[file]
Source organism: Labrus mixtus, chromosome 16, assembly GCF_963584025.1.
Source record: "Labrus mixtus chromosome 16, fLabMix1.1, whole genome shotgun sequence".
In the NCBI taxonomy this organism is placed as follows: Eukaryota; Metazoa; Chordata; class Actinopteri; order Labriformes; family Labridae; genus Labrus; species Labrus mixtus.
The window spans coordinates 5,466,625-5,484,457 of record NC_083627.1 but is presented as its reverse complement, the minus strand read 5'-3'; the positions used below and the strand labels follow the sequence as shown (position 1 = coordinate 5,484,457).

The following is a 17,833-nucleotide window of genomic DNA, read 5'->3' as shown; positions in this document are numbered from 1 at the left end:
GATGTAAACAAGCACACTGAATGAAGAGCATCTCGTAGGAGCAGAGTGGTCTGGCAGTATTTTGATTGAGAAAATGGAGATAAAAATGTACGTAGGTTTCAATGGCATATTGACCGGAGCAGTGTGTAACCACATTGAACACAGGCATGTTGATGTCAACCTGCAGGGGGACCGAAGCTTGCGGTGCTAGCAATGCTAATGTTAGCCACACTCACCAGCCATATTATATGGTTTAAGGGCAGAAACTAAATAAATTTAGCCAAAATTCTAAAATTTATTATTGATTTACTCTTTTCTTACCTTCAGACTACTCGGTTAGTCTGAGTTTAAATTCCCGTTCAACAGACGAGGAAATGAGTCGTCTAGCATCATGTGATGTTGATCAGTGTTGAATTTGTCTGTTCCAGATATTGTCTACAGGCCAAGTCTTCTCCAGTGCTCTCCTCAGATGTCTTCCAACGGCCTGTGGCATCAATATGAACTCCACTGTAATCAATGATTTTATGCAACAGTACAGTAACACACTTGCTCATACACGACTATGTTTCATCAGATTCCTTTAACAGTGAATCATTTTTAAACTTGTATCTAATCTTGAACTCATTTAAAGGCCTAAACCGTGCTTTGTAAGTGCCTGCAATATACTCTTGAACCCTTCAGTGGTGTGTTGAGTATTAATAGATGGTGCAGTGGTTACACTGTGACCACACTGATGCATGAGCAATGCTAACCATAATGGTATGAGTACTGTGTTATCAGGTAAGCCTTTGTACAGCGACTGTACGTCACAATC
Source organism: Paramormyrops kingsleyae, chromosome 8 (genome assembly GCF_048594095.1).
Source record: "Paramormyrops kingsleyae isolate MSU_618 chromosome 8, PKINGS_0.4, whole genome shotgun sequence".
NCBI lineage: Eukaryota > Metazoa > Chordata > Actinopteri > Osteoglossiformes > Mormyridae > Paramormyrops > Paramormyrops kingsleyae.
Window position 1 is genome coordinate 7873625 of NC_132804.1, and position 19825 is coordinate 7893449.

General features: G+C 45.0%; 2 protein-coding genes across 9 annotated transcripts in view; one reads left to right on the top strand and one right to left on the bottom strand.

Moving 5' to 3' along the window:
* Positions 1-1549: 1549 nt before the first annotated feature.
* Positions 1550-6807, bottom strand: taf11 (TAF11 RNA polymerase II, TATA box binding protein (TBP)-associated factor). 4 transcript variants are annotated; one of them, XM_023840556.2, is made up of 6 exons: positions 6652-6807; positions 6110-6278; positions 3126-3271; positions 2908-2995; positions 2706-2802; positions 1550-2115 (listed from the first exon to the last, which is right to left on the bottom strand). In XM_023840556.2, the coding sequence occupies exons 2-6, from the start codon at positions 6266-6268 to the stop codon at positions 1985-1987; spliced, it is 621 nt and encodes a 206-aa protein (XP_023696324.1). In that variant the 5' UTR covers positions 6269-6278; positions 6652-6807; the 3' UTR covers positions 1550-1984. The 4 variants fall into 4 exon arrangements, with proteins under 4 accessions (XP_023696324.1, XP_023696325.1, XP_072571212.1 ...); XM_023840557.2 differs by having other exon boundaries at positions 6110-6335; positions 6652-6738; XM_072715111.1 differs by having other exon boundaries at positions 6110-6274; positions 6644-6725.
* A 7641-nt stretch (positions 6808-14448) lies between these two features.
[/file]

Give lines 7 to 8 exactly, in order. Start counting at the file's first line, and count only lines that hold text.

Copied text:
Source organism: Paramormyrops kingsleyae, chromosome 8 (genome assembly GCF_048594095.1).
Source record: "Paramormyrops kingsleyae isolate MSU_618 chromosome 8, PKINGS_0.4, whole genome shotgun sequence".